GCS used to hyperlink the imports in a Java file to go to the relevant classes in the same repos (or search globally if they were library imports), but that’s definitely a nice to have.

    I like what you’ve done. I’m definitely going to bookmark this and try it for a few weeks.

  4. Hi Susie,

    Thanks for your reply. I’ll keep an eye out for your update.

  5. Ben Boyter says:

    @Richard Bradley

    It seems that I still haven’t gotten around to indexing it yet. To point out however you can search on filename. You can add the following ext:java to any search term (outside the regex) and it will restrict to java extentions (or indeed pretty much any extention you can think of), EG http://searchco.de/?q=%2Fpackage+org.apache.soap.rpc%2F+ext%3Ajava&cs=on

    I still need to increase the size of the index. I have about 2 billion lines of code indexed thus far and I am adding live index support now at which point I will include any code I find as I go. This should allow the index to grow at a much faster rate then it currently is.

  6. Hi Ben,

    I was trying to look at the Sun SAAJ code, and couldn’t find it on search:

    http://searchco.de/?q=%2Fpackage+com.sun.xml.internal.messaging.saaj.soap%2F&cs=on

    However, a standard google search:

    http://www.google.co.uk/webhp?q=%22package%20com.sun.xml.internal.messaging.saaj.soap%22

    leads to:

    http://javasourcecode.org/html/open-source/jdk/jdk-6u23/com/sun/xml/internal/messaging/saaj/soap/MessageImpl.java.html

    Did I search wrongly with the first search? Or do you not have this code indexed yet?

    Thanks,

    Rich

  7. Ben Boyter says:

    @Richard Bradley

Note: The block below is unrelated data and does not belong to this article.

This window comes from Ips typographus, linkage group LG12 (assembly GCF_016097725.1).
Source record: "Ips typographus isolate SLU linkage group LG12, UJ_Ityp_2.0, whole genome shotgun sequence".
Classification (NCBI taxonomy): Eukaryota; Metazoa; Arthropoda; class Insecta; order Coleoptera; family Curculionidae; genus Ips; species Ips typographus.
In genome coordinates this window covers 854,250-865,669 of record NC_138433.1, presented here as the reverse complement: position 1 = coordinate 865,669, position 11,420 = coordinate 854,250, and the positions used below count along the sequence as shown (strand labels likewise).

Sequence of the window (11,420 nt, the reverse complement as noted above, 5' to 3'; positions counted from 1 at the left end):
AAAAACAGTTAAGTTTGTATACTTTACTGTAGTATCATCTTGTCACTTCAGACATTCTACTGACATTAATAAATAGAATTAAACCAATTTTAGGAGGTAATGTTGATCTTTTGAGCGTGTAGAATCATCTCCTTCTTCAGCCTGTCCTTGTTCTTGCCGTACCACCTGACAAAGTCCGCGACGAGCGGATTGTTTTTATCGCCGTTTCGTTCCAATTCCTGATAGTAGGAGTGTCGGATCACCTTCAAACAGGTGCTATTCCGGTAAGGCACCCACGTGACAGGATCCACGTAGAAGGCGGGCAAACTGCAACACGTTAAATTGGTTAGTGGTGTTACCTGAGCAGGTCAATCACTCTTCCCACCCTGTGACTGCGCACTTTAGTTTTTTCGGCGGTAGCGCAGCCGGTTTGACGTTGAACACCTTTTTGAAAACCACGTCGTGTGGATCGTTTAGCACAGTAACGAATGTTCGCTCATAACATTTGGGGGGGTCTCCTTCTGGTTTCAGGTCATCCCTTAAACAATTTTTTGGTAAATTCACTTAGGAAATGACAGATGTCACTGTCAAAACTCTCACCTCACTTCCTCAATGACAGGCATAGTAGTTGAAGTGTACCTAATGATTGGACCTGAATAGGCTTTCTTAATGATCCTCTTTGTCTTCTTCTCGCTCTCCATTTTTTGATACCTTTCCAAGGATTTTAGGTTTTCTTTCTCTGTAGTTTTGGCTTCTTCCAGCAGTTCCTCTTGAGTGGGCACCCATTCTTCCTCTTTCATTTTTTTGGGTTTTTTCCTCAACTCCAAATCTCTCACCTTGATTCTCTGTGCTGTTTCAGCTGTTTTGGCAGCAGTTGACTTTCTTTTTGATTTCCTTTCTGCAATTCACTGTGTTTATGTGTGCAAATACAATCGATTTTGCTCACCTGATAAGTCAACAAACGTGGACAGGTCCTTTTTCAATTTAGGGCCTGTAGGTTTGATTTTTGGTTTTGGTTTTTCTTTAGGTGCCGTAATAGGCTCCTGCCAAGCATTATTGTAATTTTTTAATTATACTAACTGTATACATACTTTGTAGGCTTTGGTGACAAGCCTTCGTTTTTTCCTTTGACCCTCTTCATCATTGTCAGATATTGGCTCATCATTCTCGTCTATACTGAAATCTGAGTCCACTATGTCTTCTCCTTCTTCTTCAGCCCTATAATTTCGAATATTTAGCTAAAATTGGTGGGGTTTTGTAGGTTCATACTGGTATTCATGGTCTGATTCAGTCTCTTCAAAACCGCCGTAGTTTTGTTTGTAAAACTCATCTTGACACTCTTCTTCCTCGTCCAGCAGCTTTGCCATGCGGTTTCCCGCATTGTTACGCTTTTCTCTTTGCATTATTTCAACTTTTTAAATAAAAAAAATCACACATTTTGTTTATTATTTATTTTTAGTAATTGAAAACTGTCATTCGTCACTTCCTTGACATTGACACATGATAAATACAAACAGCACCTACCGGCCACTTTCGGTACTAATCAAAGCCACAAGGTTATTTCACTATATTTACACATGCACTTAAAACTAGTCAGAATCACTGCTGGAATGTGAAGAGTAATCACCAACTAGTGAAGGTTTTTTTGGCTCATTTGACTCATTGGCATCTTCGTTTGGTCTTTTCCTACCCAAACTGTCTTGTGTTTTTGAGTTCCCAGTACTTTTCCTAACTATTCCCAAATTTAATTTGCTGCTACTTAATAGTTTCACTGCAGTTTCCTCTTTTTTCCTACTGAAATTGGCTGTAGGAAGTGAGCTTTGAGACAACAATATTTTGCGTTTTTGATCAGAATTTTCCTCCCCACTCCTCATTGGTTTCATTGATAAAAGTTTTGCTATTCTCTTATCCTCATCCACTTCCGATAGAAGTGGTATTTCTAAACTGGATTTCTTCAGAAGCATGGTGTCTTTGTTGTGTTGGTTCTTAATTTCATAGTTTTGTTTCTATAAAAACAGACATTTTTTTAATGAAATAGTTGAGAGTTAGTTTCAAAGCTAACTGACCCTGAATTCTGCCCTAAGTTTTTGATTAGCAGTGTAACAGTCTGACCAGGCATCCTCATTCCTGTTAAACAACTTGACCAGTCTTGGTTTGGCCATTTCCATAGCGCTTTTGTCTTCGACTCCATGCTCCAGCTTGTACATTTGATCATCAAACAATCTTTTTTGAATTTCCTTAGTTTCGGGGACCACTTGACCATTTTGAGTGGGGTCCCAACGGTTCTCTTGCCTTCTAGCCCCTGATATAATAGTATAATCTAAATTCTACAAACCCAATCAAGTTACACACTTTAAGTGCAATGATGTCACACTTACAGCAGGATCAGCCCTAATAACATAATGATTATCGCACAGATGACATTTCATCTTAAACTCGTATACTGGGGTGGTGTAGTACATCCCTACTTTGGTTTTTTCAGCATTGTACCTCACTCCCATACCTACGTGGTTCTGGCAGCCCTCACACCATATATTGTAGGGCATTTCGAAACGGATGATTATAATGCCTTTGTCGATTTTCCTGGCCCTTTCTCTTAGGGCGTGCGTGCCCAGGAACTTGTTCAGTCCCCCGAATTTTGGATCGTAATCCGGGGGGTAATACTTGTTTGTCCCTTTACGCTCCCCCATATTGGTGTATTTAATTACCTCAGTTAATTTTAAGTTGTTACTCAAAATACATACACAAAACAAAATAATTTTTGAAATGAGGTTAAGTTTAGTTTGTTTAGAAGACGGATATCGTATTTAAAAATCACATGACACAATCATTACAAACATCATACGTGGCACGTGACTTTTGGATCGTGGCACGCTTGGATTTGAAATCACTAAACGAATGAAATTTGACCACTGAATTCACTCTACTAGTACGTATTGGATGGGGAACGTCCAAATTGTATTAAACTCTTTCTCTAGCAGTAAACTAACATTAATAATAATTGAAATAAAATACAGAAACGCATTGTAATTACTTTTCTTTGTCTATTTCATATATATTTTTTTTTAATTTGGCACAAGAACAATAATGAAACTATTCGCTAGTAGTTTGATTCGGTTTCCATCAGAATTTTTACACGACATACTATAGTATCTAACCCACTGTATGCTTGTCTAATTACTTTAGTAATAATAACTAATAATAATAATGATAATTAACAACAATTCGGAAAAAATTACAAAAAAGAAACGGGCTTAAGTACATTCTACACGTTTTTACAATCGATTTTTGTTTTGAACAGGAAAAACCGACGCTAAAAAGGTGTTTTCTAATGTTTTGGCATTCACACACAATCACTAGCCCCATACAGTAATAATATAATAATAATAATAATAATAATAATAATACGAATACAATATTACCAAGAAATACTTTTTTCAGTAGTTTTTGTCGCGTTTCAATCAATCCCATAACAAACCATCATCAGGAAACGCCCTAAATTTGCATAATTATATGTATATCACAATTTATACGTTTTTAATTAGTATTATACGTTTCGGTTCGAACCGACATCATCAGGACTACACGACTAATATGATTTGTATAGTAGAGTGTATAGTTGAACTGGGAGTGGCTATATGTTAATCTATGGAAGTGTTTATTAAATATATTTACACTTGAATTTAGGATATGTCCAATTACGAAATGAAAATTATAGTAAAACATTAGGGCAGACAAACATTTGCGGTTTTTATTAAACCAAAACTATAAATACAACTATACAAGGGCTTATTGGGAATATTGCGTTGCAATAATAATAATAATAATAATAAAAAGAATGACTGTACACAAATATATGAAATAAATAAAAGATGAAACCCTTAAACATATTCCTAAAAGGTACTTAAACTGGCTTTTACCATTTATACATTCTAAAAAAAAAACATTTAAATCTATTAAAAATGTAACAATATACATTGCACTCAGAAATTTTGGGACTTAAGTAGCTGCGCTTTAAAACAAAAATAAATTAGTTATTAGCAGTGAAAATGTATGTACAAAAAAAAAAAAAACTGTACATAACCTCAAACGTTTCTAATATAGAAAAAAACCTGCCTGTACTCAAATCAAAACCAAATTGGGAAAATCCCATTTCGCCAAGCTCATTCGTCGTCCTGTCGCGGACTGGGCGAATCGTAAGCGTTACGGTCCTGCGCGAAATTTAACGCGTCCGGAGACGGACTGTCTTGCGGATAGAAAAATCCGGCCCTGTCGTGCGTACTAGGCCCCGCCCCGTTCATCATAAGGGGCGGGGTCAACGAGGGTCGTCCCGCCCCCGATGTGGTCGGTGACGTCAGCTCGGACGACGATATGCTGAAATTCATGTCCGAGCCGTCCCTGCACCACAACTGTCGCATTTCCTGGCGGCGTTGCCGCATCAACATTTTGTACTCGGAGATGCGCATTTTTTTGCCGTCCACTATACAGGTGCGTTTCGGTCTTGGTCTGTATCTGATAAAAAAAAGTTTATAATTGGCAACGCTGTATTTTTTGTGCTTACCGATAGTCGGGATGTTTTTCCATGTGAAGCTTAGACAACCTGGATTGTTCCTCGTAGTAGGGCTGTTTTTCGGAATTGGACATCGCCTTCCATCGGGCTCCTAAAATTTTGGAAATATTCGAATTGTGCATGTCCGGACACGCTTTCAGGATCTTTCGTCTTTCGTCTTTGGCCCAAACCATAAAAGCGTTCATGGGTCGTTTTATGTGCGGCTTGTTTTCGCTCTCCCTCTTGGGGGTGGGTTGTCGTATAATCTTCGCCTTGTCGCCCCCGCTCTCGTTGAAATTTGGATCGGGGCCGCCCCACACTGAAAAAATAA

I have modified the way this works since this post (sorry about how long its taken me to get back to you).

    http://searchco.de/?q=com.sun.xml.internal.messaging.saaj.soap&cs=on

    Shows at least a single match now. It would appear I just don’t have this code indexed still despite hitting about 4 billion lines of code. If you know where it lives let me know and I can go hunting. I would imagine because I have mainly sourced from github, bitbucket and codeplex that searchco.de will be lacking for older libraries.

    I don’t have the package keyword logic added yet either looking at it. Speaking of which how would you like that to work? Say I search for “package:linux malloc” should it search across all projects with Linux in the name or an exact match?

  8. > If you know where it lives let me know and I can go hunting.

    If you follow the grepcode link above, you can see where they claim to have scraped the code from: http://grepcode.com/snapshot/repository.grepcode.com/java/root/jdk/openjdk/7-b147/

    Most of the links on that page seem to be to grepcode’s copies of the code, rather than to the source (Google Code used to link to the source directly, which was nice).

    The only outbound link from that page is to http://openjdk.java.net/ — and on their homepage they have a link to an hg repository: http://hg.openjdk.java.net/jdk7/jdk7

    So it looks like you’ll need to hunt down open hg & git repos on the wider internet to catch examples like this: the big hosting sites like github, bitbucket etc don’t have everything. It’s a big task.

    > how would you like [the package keyword] to work?

    I’m happy with exact substring matches (like looking for “package com.foo.” in java files) and a “file” keyword for matching on filenames. I don’t know what a “package” keyword might do, so I probably wouldn’t use one.

  9. Ben Boyter says:

    Sorry about how long it takes to come back to this. I don’t seem to get notifications on posts.

    I will look into adding that soonish. Im working on the Apple OSX/iOS code at the moment. As you say I have been pulling lots of code from bitbucket/github/codeplex but don’t have everything. Im at about 100,000 repo’s at the moment (7 billion lines of code give or take a bit). I have started looking into gz/zip/tar files now but that’s still work in progress.

    I did add the package keyword some examples,

    http://searchco.de/?q=Linq+repo%3Aentityframework&cs=on
    http://searchco.de/?q=test+repo%3Alinux&cs=on

    It goes for fuzzy matching on the repo name (soundex based) so as long as you spell it correctly it should match what you are looking for. The ext syntax allows you to match on extensions presently EG,

    http://searchco.de/?q=test+ext%3Ajs&cs=on

    I will look into adding filenames. Im presently in the middle of adding more code, and re-factoring to provide a hybrid search experience (mixes documentation and examples where relvent). Its a hobby project so not sure how long this will take.